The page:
L’Anse aux Meadows-Viking settlement. NLFD

I had come across a piece of the Leif Ericsson’s mysterious Vinland puzzle at Cape Forchu, Nova Scotia last year, but this place is the mother lode for those interested in the Viking sagas. Unequivocal proof that a Norse settlement existed in North America in the 11th century, 500 years before Christopher Columbus supposedly discovered America.

While I sit in the truck putting on sunscreen, finding my sunglasses and placing my hat on my head, vehicles pull into spaces all around me in a steady stream. I needlessly hurry, fumbling with my cameras. Turning both of them over judging their virtues, I make my choice and loop it around my neck. Finally ready, I step out into the warm morning air, simultaneously pushing the truck door closed with my hip, only to realize I’ve locked the keys in the ignition. My number one rule while on road trips is always know where the keys are, but the realization that I have a spare key attached to the truck bed allows me to drop my shoulders and exhale in relief. I remind myself I am on vacation and I have all day to enjoy this place.

Up the walkway, just before the entrance to the visitor center, is a wide space with stone pavers. Here visitors stop to get selfies with a commemorative bust of Anne Stine and Helge Ingstad, the Norwegian archaeologists that found the remnants of the Norse settlement, and two distinct plaques that validate the authenticity of this place: The UNESCO World Heritage Council on the left and the Canadian National Historic Site and Monuments Board on the right.

Written on the UNESCO World Heritage plaque (Left);

L’Anse aux Meadows is the only authentic site of Norse settlement in North America. The Norse travelled here around 1000 A.D. The archaeological remains of their sod buildings are the earliest known European structures in North America. Their Bloomery, or Ironworks, is the site of the first known iron-working in the new world. The site itself, the base from where they launched expeditions, resulted in the first contact between Aboriginals and Europeans.

In 1978, L’Anse aux Meadows became the first cultural site to be inscribed upon the world Heritage List of the UNESCO convention. Inscription on this list confirms the exceptional universal value of a cultural or natural site, which deserves protection for the benefit of all humanity. L’Anse aux Meadows ranks among the major archaeological properties of the world.

UNESCO World Heritage Convention

Written on the designated Canadian National Historic Site (Right);

Discovered in 1960, this is the first authentic Norse site found in North America and could be Leif Ericsson’s short-lived Vinland camp. Sometime about A.D 1000 Norse seafarers established a base here from which they explored southward. The traces of bog iron found – the first known examples of iron smelting in the new world – in conjunction with evidence of carpentry, suggest that boat repair was an important activity. The distance from their homelands and conflict with native people, may have led the Norse to abandon the site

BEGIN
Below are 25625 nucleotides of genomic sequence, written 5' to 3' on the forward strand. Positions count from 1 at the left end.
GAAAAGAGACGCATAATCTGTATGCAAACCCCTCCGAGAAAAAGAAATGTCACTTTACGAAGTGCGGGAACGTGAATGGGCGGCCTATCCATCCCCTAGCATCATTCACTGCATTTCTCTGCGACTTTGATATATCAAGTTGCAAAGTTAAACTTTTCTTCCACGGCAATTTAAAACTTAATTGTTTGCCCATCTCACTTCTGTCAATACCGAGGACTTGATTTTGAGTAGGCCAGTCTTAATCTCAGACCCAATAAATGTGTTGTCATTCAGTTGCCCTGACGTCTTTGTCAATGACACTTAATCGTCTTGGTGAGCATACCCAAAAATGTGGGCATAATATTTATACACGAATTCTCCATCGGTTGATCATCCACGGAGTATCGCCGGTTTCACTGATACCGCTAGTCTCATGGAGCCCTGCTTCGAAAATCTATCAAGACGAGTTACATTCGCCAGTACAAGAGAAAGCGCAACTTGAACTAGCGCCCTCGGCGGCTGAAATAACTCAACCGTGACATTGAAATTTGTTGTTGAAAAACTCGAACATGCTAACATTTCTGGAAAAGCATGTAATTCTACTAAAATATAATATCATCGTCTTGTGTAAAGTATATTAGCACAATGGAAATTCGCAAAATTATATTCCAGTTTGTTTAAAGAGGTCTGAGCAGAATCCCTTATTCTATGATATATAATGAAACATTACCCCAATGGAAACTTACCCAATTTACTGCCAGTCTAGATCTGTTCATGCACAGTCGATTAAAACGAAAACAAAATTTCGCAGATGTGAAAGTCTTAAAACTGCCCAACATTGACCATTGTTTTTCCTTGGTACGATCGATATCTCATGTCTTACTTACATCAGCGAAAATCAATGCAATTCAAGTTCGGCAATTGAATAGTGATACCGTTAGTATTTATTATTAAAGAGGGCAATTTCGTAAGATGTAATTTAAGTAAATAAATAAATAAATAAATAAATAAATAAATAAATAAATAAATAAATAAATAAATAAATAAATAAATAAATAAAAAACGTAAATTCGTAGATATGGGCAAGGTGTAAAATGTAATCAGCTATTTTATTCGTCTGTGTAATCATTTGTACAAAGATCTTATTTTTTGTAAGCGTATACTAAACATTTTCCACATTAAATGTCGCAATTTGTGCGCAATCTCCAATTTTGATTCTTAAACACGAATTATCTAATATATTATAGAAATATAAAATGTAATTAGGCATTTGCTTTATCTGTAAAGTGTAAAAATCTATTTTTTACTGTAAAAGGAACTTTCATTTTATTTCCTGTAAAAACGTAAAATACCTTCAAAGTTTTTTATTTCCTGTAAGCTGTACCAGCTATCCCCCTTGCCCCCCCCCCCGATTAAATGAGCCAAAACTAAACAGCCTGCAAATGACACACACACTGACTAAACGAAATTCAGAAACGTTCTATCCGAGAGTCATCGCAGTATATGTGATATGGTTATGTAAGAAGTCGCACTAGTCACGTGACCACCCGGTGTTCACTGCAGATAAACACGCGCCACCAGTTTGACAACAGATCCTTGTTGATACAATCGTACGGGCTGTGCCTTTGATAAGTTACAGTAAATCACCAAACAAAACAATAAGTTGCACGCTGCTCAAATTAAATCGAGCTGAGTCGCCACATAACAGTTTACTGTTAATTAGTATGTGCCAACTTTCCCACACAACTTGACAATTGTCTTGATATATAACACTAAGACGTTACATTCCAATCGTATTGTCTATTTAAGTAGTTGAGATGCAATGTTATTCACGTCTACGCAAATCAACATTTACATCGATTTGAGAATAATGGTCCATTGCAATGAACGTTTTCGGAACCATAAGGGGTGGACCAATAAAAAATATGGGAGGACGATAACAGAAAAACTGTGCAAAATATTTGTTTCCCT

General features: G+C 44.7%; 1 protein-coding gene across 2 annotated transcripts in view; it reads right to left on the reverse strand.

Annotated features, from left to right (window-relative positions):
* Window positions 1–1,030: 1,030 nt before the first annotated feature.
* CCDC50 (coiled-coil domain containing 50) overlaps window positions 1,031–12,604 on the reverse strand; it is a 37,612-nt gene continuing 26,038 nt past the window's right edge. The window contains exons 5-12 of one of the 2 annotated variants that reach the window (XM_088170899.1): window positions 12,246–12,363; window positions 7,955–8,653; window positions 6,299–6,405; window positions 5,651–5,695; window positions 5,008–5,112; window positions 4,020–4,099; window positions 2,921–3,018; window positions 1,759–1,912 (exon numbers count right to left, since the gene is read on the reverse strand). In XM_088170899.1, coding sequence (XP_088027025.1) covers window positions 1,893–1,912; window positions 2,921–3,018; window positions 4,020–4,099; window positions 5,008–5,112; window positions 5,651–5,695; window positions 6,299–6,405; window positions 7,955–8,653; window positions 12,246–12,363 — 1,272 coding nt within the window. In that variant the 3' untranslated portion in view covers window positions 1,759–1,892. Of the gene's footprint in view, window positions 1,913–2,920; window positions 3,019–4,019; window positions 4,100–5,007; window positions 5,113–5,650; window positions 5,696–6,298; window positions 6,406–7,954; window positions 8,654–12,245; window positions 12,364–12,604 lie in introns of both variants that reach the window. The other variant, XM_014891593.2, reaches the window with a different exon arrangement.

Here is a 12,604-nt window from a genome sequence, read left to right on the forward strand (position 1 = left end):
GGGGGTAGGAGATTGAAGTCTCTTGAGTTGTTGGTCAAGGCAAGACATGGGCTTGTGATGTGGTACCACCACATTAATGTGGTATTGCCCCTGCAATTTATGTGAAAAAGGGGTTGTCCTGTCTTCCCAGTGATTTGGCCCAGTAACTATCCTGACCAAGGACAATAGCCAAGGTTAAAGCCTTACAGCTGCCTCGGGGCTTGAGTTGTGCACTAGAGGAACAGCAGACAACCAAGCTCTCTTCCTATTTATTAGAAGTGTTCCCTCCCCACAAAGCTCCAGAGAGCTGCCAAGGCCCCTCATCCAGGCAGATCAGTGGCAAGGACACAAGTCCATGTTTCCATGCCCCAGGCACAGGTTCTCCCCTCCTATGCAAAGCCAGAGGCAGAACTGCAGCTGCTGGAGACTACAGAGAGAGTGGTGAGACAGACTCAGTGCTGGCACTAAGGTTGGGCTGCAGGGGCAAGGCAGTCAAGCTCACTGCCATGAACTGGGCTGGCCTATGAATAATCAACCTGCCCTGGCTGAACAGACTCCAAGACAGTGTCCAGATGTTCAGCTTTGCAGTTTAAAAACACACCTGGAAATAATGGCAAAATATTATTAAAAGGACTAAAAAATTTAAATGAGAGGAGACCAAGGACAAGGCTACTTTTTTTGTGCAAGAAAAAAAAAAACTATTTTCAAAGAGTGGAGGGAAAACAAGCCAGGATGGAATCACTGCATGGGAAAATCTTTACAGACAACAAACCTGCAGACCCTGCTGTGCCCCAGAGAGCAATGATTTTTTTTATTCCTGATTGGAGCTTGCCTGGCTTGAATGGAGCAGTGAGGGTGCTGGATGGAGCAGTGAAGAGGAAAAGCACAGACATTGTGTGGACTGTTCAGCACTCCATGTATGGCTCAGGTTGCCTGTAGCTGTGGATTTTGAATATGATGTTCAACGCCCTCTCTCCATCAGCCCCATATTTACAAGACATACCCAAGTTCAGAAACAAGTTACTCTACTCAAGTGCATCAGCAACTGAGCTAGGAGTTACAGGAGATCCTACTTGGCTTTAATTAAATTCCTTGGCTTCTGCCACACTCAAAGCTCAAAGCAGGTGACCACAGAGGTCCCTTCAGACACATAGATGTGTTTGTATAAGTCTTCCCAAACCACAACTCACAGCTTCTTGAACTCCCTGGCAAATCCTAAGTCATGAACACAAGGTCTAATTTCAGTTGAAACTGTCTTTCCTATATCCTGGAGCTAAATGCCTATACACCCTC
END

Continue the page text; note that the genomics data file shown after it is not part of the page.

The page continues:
Historic Sites and Monuments Board of Canada

Below is the Stine -Ingstad bust.

Anne Stein and Helge Ingstad

In the visitor center I collect a location map and head down the boardwalk towards an eye-catching iron Norse-inspired sculpture -Meeting Of Two Worlds, by Luben Boykov and Richard Brixel.

Meeting of two worlds, Sculpture

At the end of the path I pause at a motif identifying an Indigenous encampment, It doesn’t hold my attention long as I keep looking towards the reconstructed zone.

A fence encircles the sod covered buildings. I walk through the first door into a large dimly lit room, instantly transported back in time, I shiver and rub away the goosebumps that have risen up on my forearm. A lady dressed in period costume is humming and she greets me with a smile and says her name is Ingrid and asks if have a travel from another village? I play along, “I have, can I sit for a bit? I am tired.”

She rolls the palm of her hand outward in a gesture to take a seat on one of the many blankets and animal skins splayed on the benches around the room. She tells me this area is a communal room shared by many, She is in charge of keeping the fires lit, the food prepared, and the men in line. I giggle at her words. “For modern times’ sake can I take your photo?” She sits and poses in the golden firelight. After asking questions and watching her work for more than 5 minutes a family arrives at the entrance door and it is time for me to shuffle on. I thank her and get up to leave. In a flirty tone she says “If you are headed to the blacksmith shop wouldn’t you say hello to Ola for me?” I reply, “I most definitely will,” and I walk through the low doorway into the next room where weavers are at work.